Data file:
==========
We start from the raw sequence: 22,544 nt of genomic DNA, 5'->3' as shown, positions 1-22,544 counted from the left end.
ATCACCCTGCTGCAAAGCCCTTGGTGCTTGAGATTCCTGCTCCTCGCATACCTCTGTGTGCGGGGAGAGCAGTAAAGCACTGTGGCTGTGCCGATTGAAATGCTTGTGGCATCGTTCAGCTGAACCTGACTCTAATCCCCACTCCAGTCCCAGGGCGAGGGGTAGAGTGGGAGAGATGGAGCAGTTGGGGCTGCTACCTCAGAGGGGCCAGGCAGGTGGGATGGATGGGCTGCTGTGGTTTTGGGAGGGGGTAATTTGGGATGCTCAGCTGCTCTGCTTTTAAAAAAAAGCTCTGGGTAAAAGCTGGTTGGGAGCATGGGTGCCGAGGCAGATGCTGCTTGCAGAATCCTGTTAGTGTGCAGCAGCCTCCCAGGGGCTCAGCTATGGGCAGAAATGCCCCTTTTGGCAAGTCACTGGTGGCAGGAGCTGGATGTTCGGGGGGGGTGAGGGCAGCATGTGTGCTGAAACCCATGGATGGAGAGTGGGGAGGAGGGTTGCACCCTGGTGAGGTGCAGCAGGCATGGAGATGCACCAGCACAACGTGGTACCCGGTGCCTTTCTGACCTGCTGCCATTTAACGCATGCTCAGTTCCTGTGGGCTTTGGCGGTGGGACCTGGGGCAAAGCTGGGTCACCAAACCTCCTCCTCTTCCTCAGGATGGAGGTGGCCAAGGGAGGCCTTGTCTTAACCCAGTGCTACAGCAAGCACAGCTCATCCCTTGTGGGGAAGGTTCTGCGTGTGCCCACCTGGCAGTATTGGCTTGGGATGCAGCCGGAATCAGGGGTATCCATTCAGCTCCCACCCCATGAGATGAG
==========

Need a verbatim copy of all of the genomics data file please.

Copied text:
We start from the raw sequence: 22,544 nt of genomic DNA, 5'->3' as shown, positions 1-22,544 counted from the left end.
ATCACCCTGCTGCAAAGCCCTTGGTGCTTGAGATTCCTGCTCCTCGCATACCTCTGTGTGCGGGGAGAGCAGTAAAGCACTGTGGCTGTGCCGATTGAAATGCTTGTGGCATCGTTCAGCTGAACCTGACTCTAATCCCCACTCCAGTCCCAGGGCGAGGGGTAGAGTGGGAGAGATGGAGCAGTTGGGGCTGCTACCTCAGAGGGGCCAGGCAGGTGGGATGGATGGGCTGCTGTGGTTTTGGGAGGGGGTAATTTGGGATGCTCAGCTGCTCTGCTTTTAAAAAAAAGCTCTGGGTAAAAGCTGGTTGGGAGCATGGGTGCCGAGGCAGATGCTGCTTGCAGAATCCTGTTAGTGTGCAGCAGCCTCCCAGGGGCTCAGCTATGGGCAGAAATGCCCCTTTTGGCAAGTCACTGGTGGCAGGAGCTGGATGTTCGGGGGGGGTGAGGGCAGCATGTGTGCTGAAACCCATGGATGGAGAGTGGGGAGGAGGGTTGCACCCTGGTGAGGTGCAGCAGGCATGGAGATGCACCAGCACAACGTGGTACCCGGTGCCTTTCTGACCTGCTGCCATTTAACGCATGCTCAGTTCCTGTGGGCTTTGGCGGTGGGACCTGGGGCAAAGCTGGGTCACCAAACCTCCTCCTCTTCCTCAGGATGGAGGTGGCCAAGGGAGGCCTTGTCTTAACCCAGTGCTACAGCAAGCACAGCTCATCCCTTGTGGGGAAGGTTCTGCGTGTGCCCACCTGGCAGTATTGGCTTGGGATGCAGCCGGAATCAGGGGTATCCATTCAGCTCCCACCCCATGAGATGAG